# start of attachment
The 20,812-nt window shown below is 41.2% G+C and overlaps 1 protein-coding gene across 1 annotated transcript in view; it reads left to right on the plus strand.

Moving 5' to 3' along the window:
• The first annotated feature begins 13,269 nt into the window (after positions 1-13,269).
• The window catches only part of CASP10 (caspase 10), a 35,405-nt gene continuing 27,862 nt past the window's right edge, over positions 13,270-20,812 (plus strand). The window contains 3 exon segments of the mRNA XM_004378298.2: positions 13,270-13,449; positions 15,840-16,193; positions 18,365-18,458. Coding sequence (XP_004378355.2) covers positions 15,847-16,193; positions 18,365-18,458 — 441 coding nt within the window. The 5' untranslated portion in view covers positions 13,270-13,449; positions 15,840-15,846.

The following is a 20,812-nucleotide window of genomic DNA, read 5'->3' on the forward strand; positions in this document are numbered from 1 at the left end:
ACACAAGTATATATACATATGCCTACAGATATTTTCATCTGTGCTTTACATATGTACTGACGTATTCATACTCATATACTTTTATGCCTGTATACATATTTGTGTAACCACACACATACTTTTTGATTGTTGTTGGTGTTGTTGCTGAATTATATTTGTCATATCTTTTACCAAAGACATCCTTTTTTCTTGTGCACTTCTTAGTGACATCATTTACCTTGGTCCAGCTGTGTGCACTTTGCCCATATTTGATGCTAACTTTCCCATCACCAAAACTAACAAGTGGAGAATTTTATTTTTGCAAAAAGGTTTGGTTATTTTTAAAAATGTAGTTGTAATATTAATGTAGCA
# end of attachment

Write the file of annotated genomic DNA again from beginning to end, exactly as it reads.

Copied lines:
The 20,812-nt window shown below is 41.2% G+C and overlaps 1 protein-coding gene across 1 annotated transcript in view; it reads left to right on the plus strand.

Moving 5' to 3' along the window:
• The first annotated feature begins 13,269 nt into the window (after positions 1-13,269).
• The window catches only part of CASP10 (caspase 10), a 35,405-nt gene continuing 27,862 nt past the window's right edge, over positions 13,270-20,812 (plus strand). The window contains 3 exon segments of the mRNA XM_004378298.2: positions 13,270-13,449; positions 15,840-16,193; positions 18,365-18,458. Coding sequence (XP_004378355.2) covers positions 15,847-16,193; positions 18,365-18,458 — 441 coding nt within the window. The 5' untranslated portion in view covers positions 13,270-13,449; positions 15,840-15,846.

The following is a 20,812-nucleotide window of genomic DNA, read 5'->3' on the forward strand; positions in this document are numbered from 1 at the left end:
ACACAAGTATATATACATATGCCTACAGATATTTTCATCTGTGCTTTACATATGTACTGACGTATTCATACTCATATACTTTTATGCCTGTATACATATTTGTGTAACCACACACATACTTTTTGATTGTTGTTGGTGTTGTTGCTGAATTATATTTGTCATATCTTTTACCAAAGACATCCTTTTTTCTTGTGCACTTCTTAGTGACATCATTTACCTTGGTCCAGCTGTGTGCACTTTGCCCATATTTGATGCTAACTTTCCCATCACCAAAACTAACAAGTGGAGAATTTTATTTTTGCAAAAAGGTTTGGTTATTTTTAAAAATGTAGTTGTAATATTAATGTAGCA